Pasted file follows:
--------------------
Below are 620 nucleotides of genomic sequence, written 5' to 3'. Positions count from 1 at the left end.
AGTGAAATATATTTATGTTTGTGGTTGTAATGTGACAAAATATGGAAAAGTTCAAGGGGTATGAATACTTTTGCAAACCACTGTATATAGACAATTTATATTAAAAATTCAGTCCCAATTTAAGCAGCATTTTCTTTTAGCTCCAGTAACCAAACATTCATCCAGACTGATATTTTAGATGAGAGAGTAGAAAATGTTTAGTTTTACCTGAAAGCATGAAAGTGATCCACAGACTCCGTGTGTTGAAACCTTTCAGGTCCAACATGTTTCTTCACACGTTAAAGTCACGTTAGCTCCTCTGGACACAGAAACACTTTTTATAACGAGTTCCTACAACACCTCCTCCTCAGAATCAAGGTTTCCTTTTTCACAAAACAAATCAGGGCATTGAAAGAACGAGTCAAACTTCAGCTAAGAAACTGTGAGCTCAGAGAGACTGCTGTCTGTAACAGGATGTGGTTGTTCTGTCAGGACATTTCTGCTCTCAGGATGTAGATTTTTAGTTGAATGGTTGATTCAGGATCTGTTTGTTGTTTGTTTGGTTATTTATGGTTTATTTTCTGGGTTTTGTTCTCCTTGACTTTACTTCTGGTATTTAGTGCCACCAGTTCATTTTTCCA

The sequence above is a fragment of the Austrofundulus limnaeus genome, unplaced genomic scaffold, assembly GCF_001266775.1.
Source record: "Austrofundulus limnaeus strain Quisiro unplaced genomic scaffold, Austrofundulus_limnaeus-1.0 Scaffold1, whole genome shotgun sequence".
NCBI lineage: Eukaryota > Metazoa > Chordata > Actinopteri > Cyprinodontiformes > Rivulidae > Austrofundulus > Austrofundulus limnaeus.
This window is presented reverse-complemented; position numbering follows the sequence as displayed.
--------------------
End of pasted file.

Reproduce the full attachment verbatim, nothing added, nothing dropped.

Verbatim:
Below are 620 nucleotides of genomic sequence, written 5' to 3'. Positions count from 1 at the left end.
AGTGAAATATATTTATGTTTGTGGTTGTAATGTGACAAAATATGGAAAAGTTCAAGGGGTATGAATACTTTTGCAAACCACTGTATATAGACAATTTATATTAAAAATTCAGTCCCAATTTAAGCAGCATTTTCTTTTAGCTCCAGTAACCAAACATTCATCCAGACTGATATTTTAGATGAGAGAGTAGAAAATGTTTAGTTTTACCTGAAAGCATGAAAGTGATCCACAGACTCCGTGTGTTGAAACCTTTCAGGTCCAACATGTTTCTTCACACGTTAAAGTCACGTTAGCTCCTCTGGACACAGAAACACTTTTTATAACGAGTTCCTACAACACCTCCTCCTCAGAATCAAGGTTTCCTTTTTCACAAAACAAATCAGGGCATTGAAAGAACGAGTCAAACTTCAGCTAAGAAACTGTGAGCTCAGAGAGACTGCTGTCTGTAACAGGATGTGGTTGTTCTGTCAGGACATTTCTGCTCTCAGGATGTAGATTTTTAGTTGAATGGTTGATTCAGGATCTGTTTGTTGTTTGTTTGGTTATTTATGGTTTATTTTCTGGGTTTTGTTCTCCTTGACTTTACTTCTGGTATTTAGTGCCACCAGTTCATTTTTCCA

The sequence above is a fragment of the Austrofundulus limnaeus genome, unplaced genomic scaffold, assembly GCF_001266775.1.
Source record: "Austrofundulus limnaeus strain Quisiro unplaced genomic scaffold, Austrofundulus_limnaeus-1.0 Scaffold1, whole genome shotgun sequence".
NCBI lineage: Eukaryota > Metazoa > Chordata > Actinopteri > Cyprinodontiformes > Rivulidae > Austrofundulus > Austrofundulus limnaeus.
This window is presented reverse-complemented; position numbering follows the sequence as displayed.